Instead of breaking down, they travel along the digestive tract until they arrive at the lower intestine. There it gets metabolized by bacteria.

This helps the body maintain the balance of friendly bacteria in the lower intestine, providing better digestive health.

The bottom line is fiber in the banana helps to regulate digestion and the conversion of carbohydrates to sugars. The release of simple sugars from foods being digested also remains well-regulated.

One study including women only found that those eating two bananas a day over a two-month period had an increase in Bifidobacteria. They also had less gastrointestinal problems and more regular bowel functions than those not eating the bananas.

Athletic performance

One group of athletes that benefit from bananas are endurance athletes.

A study of cyclists in 2012 concluded those eating approximately one half a banana every 15 minutes throughout a race that last three hours, helped them perform as well as eating a sports drink with similar carbohydrate and mineral levels

Other athletes use bananas as a means of preventing muscle cramps. The reason for this is, low potassium levels are known to add to risk of muscle cramps. Some researchers believe potassium isn't necessarily the major reason for muscles cramping, but most believe it is one of the reasons.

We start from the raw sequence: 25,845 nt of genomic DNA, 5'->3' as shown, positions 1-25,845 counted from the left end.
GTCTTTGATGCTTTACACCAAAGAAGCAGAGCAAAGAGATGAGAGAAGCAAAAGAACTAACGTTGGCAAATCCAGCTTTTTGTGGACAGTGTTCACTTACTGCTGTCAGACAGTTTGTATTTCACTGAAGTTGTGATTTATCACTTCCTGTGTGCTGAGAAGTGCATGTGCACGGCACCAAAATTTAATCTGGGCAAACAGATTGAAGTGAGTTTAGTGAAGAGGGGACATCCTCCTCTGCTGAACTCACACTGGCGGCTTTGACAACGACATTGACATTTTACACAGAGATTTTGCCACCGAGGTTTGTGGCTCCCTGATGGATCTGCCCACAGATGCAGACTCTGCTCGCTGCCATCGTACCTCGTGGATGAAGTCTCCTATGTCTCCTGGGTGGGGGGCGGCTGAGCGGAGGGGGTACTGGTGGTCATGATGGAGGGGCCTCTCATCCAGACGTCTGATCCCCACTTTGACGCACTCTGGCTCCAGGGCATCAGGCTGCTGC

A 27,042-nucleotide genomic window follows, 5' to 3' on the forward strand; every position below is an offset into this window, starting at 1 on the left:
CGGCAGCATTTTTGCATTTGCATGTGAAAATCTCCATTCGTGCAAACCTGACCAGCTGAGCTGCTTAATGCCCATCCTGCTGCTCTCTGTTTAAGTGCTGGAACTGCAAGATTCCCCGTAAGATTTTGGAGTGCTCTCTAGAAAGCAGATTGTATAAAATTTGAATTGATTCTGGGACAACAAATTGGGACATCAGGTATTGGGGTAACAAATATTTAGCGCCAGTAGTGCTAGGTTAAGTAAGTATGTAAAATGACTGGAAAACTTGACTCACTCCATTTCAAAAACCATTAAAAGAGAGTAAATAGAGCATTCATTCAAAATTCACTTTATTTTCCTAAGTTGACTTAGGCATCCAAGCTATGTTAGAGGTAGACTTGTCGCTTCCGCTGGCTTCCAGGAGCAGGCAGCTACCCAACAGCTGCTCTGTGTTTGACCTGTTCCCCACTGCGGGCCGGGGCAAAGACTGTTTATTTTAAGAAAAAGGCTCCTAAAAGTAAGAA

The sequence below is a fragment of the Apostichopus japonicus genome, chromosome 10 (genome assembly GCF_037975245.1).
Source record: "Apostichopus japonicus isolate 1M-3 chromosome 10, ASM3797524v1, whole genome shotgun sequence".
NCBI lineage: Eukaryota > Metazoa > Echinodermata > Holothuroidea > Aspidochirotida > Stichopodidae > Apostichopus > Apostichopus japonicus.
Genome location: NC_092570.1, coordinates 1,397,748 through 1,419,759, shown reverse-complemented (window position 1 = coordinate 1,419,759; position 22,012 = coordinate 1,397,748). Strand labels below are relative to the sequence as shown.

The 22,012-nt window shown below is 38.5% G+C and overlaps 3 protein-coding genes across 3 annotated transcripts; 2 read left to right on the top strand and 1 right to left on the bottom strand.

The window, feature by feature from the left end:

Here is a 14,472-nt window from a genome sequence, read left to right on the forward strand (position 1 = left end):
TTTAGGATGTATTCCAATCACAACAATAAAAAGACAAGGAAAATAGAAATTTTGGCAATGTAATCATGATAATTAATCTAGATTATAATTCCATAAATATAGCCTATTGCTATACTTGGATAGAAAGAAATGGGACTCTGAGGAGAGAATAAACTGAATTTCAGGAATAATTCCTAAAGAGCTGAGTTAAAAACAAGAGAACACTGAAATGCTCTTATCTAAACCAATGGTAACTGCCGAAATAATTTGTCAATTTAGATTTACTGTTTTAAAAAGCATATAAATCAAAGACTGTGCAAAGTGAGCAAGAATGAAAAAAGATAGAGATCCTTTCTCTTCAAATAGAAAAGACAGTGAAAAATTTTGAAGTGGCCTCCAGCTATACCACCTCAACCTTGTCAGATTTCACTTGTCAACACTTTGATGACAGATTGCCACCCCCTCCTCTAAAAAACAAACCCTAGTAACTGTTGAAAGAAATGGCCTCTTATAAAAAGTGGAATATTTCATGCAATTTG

Recent studies have also proven when a banana or two are eaten before an hour of exercise, blood potassium levels were higher after working out.

At this time there is no doubt to the benefit of bananas for the performance of endurance athletes.

The issue of cramping, which has evidence of being reduced by bananas, still needs more research to be conclusive.

Endurance athletes and bananas

Tryptophan

Tryptophan is an amino acid found in bananas. One of the uses of tryptophan in the body is to produce 5-HTP. 5-HTP is a compound used in the body to manufacture serotonin and melatonin.

Serotonin helps to make you feel in a better mood and sleep better. Melatonin also enhances your ability to sleep.

Tryptophan is also thought to help you preserve your memory.

The recommend daily requirement for tryptophan is 4mg per kilogram of body weight or 1.8mg per pound. That means a person weighing 154 pounds should consume approximately 280mg of tryptophan per day.

Without enough consumption of tryptophan people can suffer negative side effects, such as insomnia, depression and irritability.

Adding tryptophan to your diet can reverse those symptoms. Bananas are one effective way to do that.

Specific benefits for women and children

When pregnant, some women get relief from eating a banana between meals. It reduces nausea accompanying morning sickness. It can also reduce the effects of PMS symptoms, by the blood sugar being regulated and the relaxation as a result of serotonin and melatonin.